Coffey agrees that parents' participation is critical in the whole transition process. According to the research, parents who are involved at this time are more likely to remain a participant in their child's secondary schooling. Evidence clearly shows that this partnership increases the likelihood that students will achieve at a high level, be well-adjusted and are less likely to drop out of school. We've been talking about the difficulties that young people face during this time, but it is also important to remember that it can be difficult for parents as well. They need to forge relationships with either a new school and/or new teachers. All of a sudden, you're not dealing with one classroom teacher – you're dealing with many, some that your child may have a great relationship with and others not so much. 

So, it's not just me saying that parents should be involved at this time – the research backs me up! The problem is that we know so many parents do just the opposite and instead of maintaining and building upon the relationship they may have had with their child's primary school and teachers, they pull away when they hit high school – some never to be seen again!

I get it – your child is growing up and they need to develop independence, they also don't really want you to turn up at the school, no matter what the reason! This is a time, however, when parents not only need to be well-informed about the school and procedures, they also need to develop effective parent networks. These are incredibly important and can assist you in all sorts of areas, particularly parties and gatherings and, of course, alcohol. Do this early and identify like-minded parents who have similar values and attitudes to you and it'll be so helpful in the future. Your kids are going to try to 'silo' you as much as possible, telling you that you can't call the parent hosting a sleepover or making sure they limit the amount of information they give you about any upcoming event – don't 'silo' yourself! Get involved, stay involved and keep talking to one another.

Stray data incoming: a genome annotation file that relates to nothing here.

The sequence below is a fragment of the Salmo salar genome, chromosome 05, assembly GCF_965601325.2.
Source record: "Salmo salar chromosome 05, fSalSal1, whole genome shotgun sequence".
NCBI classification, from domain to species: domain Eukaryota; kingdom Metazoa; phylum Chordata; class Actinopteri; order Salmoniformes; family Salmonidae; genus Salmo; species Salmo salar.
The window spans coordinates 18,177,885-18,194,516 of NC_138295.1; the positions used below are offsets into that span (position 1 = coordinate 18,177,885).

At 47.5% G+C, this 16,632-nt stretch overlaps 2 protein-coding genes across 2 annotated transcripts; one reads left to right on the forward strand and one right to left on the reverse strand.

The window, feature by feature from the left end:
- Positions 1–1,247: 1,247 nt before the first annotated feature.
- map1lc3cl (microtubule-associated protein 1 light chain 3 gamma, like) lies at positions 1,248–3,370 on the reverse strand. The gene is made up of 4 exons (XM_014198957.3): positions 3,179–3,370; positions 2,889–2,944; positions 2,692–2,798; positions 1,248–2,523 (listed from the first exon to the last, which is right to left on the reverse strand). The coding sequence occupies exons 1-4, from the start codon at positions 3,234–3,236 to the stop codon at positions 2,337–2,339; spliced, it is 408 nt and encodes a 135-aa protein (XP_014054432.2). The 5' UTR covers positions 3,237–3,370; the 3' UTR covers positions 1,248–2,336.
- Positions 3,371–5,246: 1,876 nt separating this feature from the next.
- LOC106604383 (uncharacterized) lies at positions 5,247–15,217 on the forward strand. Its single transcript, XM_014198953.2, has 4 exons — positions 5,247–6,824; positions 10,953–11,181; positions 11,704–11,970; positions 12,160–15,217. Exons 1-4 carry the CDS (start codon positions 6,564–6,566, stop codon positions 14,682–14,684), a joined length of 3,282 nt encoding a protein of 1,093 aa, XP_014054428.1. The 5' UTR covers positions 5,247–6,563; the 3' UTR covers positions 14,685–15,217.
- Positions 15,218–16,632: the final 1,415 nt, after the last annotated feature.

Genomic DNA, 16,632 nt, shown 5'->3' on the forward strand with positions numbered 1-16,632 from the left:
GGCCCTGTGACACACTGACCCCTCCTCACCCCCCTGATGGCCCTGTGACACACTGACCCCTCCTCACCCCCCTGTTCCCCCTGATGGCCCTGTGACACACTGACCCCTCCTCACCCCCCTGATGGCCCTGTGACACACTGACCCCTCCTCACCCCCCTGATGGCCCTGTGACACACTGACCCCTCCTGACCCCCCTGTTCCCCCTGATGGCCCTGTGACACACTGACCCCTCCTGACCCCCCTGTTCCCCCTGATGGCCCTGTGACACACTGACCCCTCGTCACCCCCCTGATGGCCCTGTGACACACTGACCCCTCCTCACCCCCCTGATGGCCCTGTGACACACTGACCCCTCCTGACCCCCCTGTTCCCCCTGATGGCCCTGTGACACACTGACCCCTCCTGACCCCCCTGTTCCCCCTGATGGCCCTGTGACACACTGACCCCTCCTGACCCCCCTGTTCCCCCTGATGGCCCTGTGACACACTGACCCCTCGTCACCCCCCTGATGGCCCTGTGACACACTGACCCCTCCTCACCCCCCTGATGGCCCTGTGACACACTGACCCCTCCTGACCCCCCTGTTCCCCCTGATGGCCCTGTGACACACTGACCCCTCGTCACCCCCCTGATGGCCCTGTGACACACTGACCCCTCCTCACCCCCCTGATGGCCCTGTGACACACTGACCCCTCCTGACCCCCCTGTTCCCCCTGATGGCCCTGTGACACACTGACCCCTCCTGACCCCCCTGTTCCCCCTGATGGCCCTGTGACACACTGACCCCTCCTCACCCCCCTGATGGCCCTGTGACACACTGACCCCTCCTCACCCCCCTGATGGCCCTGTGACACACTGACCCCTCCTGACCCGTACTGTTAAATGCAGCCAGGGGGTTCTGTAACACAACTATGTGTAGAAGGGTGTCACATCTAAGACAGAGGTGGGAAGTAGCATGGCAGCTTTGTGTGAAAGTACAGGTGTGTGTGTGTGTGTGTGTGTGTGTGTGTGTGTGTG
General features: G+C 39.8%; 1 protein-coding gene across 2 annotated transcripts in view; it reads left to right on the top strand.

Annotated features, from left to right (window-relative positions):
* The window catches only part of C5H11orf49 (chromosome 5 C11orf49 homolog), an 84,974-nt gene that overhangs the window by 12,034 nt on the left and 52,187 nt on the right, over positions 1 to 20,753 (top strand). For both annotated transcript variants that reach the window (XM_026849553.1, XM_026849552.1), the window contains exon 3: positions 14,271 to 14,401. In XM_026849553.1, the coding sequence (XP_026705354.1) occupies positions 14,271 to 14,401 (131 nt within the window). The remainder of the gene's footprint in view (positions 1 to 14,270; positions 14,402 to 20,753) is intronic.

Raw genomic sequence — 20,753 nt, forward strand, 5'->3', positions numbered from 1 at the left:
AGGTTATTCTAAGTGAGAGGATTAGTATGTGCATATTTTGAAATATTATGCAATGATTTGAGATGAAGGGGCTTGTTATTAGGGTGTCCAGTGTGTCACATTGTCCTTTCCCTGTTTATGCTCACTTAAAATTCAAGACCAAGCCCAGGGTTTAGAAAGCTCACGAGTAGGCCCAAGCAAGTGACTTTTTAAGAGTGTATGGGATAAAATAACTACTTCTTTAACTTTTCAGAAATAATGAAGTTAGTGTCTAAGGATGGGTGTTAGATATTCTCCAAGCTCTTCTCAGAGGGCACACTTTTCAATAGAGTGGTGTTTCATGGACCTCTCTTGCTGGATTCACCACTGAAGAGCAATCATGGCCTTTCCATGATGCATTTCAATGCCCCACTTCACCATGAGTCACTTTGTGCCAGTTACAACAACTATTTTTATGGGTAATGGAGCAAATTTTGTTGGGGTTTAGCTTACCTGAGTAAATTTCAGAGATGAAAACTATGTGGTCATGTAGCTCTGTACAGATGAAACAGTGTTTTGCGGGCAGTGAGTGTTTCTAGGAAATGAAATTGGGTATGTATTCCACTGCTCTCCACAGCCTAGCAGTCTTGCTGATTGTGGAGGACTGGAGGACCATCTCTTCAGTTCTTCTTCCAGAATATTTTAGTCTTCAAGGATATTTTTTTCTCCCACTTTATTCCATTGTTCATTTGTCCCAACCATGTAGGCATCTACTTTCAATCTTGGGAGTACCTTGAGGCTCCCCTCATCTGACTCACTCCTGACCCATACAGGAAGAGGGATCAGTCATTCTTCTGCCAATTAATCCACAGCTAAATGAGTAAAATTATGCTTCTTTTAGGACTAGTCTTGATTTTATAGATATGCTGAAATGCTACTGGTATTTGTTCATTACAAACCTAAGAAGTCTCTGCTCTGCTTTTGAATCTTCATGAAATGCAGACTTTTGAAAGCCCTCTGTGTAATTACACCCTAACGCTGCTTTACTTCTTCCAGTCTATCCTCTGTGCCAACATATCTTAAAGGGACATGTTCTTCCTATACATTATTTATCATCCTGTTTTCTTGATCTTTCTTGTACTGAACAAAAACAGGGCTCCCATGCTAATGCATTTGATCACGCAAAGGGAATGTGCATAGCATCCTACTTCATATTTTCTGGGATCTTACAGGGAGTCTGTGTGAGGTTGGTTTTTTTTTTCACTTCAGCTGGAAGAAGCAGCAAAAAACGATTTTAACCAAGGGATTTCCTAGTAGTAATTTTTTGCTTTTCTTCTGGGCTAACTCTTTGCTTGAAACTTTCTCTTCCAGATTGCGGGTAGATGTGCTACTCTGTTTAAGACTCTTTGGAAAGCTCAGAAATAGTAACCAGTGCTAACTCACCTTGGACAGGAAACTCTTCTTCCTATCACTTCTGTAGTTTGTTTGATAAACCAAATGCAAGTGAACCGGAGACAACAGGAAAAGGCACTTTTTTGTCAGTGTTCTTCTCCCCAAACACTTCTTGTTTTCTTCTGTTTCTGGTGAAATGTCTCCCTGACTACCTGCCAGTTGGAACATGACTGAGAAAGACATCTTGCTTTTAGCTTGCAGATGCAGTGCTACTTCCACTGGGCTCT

If your child is just about to start high school, make sure you try to:  

·       attend as many information evenings as you can now and later – they're important! No school puts these on because the teachers want to stay on school grounds for longer – they're held for a reason. They provide valuable opportunities for parents to be positively involved in the transition period and beyond
·       grab every opportunity to meet other parents through school events – as your child makes new friendships during this time, establish contact with other parents. If you were a parent who walked your son or daughter to school every day when they were in primary, that provided you wonderful opportunities to meet others who did the same thing. That doesn't happen during the secondary years and so you've got to find other ways to meet parents and create those vital networks


Coffey, A. (2013). Relationships: The key to successful transition from primary to secondary school, Improving Schools 16, 261-271.

Friday, 12 January 2018

8 things parents need to tell their teens about alcohol and vomiting

The response to last week's blog that asked parents 'Would your teen know what to do if something went wrong at a party?' was amazing! Well over 20,000 people read the piece over a 2-day period and the content seemed to really resonate with parents. The incredibly sad story of the 15-year-old girl who choked to death on a bed while being watched by four of her friends is particularly powerful and, as a result, many readers forwarded the link to their teens. Amongst all the comments was one that I found particularly interesting:

" … Death by vomiting is a real danger. I must have been lucky as a young bloke to not have died. My life was saved several times whilst vomiting unconscious. I had good mates who looked after me. A wife who saved my life three times. I no longer drink at all. The fun aspect disappeared long before I got the help I needed. I don't think all that much has changed over the past 50 odd years ... I quite like young folk. Times change. Kids don't. I believe a lot of oldies forget their youthful years."